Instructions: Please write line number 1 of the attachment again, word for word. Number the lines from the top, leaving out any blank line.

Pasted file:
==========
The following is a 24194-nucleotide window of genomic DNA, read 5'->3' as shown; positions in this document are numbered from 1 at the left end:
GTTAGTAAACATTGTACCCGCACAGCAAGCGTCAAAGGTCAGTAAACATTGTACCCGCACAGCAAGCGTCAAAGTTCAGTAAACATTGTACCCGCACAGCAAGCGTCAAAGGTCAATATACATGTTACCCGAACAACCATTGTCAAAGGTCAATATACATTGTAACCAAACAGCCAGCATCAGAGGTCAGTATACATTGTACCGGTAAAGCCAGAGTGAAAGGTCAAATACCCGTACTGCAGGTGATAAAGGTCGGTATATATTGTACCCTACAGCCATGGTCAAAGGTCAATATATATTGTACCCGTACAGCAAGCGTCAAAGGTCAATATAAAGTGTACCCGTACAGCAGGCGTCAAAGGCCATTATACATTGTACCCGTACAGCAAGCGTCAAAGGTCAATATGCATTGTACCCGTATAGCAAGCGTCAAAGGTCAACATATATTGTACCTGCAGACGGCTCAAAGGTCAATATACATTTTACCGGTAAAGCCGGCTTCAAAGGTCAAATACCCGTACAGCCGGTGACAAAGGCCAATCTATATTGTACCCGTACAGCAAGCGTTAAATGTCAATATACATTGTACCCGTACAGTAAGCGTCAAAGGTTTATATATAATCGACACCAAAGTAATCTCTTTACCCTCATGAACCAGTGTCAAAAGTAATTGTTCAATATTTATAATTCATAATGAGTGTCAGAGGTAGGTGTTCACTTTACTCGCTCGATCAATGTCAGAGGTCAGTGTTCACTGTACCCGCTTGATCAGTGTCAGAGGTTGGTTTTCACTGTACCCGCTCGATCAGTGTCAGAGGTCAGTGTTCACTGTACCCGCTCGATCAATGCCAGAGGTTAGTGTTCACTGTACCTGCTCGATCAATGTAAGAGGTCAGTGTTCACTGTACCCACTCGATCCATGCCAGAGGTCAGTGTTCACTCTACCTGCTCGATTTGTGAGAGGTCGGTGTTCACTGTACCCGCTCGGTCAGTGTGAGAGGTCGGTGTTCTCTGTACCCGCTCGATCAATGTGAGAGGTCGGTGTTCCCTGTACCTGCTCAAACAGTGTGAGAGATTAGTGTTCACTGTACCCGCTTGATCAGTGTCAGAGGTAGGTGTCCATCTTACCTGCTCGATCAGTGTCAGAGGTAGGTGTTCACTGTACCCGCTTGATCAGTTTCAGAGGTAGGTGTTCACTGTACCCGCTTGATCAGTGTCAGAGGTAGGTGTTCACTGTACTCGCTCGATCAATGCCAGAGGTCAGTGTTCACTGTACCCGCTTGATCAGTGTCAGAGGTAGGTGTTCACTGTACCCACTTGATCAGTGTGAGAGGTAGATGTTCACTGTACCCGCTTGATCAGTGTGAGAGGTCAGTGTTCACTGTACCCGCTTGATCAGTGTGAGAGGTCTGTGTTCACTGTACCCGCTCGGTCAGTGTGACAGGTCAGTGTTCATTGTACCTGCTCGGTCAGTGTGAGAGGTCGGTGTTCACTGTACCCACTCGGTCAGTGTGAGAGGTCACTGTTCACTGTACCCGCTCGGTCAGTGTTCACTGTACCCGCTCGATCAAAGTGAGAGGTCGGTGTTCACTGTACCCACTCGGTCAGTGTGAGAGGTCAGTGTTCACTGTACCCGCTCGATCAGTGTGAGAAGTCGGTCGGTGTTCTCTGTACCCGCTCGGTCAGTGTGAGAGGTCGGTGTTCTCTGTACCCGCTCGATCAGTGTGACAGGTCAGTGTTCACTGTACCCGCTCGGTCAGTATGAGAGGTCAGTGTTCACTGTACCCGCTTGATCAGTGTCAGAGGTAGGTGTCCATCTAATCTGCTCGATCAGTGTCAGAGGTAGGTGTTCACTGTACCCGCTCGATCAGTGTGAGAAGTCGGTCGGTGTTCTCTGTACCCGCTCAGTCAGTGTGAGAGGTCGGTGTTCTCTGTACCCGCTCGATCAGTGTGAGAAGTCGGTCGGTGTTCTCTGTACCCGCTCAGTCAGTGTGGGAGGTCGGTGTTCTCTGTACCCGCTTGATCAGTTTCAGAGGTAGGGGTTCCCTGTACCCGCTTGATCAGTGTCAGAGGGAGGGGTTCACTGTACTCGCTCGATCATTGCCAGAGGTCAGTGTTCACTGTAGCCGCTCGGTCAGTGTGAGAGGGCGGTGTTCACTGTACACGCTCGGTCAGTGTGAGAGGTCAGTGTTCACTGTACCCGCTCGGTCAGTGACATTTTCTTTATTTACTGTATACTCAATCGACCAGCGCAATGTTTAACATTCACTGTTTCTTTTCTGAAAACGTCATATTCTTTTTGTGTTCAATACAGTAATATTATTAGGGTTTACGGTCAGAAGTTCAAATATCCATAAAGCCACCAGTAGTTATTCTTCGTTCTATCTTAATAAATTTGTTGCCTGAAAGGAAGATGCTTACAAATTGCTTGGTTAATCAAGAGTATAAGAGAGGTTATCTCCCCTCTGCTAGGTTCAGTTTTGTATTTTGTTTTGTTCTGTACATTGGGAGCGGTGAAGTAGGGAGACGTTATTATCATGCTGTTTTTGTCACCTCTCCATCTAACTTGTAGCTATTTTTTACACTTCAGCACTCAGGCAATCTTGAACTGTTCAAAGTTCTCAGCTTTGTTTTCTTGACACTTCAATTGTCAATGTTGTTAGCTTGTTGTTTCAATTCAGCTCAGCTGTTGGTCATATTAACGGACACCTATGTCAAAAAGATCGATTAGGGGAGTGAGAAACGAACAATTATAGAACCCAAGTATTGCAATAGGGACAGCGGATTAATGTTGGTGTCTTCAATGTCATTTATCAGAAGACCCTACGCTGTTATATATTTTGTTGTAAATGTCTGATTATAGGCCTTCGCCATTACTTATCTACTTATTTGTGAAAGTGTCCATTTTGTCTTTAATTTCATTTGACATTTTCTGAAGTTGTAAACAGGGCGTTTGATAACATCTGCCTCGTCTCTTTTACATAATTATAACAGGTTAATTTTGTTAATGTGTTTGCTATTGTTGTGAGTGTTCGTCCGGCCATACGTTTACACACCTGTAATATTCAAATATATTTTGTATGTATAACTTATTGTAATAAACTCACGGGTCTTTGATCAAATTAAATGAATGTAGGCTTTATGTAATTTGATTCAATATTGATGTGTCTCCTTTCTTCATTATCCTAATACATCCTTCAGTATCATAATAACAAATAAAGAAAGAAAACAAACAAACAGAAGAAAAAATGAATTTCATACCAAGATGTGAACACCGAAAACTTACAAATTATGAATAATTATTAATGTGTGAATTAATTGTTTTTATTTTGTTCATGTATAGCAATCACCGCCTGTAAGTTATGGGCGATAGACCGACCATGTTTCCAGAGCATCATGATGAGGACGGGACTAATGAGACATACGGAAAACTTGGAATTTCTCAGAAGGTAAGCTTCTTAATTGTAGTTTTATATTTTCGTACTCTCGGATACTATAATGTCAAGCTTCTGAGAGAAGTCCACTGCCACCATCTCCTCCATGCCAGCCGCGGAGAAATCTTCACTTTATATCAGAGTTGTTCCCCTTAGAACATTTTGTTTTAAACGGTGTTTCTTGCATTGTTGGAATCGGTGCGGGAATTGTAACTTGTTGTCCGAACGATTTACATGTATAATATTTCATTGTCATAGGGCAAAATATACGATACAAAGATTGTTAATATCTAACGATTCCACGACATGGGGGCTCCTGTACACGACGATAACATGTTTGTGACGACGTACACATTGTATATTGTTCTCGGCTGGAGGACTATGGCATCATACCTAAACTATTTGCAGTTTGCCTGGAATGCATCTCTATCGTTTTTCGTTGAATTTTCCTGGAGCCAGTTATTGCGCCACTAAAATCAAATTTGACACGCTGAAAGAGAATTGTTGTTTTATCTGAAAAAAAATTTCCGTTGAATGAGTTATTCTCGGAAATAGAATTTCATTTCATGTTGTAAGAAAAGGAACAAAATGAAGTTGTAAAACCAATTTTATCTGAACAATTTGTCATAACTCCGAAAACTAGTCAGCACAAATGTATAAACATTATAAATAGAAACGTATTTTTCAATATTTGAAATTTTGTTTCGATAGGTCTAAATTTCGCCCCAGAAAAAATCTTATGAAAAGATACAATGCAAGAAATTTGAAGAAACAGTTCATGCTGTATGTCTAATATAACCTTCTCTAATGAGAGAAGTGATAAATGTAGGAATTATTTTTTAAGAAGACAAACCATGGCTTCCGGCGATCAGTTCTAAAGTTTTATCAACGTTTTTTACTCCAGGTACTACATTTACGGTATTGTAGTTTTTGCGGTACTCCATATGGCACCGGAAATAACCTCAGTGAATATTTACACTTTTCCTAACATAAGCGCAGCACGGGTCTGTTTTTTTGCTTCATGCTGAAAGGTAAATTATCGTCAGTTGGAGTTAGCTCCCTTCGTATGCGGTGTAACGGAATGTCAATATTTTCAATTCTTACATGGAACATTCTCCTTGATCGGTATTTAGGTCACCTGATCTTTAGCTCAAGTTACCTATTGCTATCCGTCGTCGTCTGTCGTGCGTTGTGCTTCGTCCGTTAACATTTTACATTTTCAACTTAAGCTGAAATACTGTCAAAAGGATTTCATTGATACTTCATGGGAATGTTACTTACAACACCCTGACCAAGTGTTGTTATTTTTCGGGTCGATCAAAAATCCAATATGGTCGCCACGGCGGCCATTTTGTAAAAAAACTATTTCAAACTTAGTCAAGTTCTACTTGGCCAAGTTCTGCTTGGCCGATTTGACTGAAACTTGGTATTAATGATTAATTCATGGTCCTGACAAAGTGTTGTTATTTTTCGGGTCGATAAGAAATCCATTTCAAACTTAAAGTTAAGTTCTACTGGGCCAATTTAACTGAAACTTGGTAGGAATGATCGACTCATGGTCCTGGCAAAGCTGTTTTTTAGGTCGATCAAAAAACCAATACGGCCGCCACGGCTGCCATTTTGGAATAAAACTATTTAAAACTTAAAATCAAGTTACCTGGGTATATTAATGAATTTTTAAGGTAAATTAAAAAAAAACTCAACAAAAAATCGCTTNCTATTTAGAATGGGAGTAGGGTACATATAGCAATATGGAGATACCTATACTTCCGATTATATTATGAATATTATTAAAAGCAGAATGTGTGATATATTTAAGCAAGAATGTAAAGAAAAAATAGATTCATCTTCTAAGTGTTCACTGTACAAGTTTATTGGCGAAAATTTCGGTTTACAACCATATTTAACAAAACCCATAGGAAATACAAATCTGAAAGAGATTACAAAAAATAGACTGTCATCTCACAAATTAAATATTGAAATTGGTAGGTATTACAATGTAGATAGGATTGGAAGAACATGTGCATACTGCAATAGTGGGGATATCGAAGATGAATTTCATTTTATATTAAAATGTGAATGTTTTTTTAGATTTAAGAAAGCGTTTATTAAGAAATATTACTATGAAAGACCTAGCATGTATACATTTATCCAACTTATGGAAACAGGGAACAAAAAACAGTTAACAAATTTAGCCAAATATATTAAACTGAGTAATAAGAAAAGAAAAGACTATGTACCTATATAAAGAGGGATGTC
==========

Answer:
The following is a 24194-nucleotide window of genomic DNA, read 5'->3' as shown; positions in this document are numbered from 1 at the left end: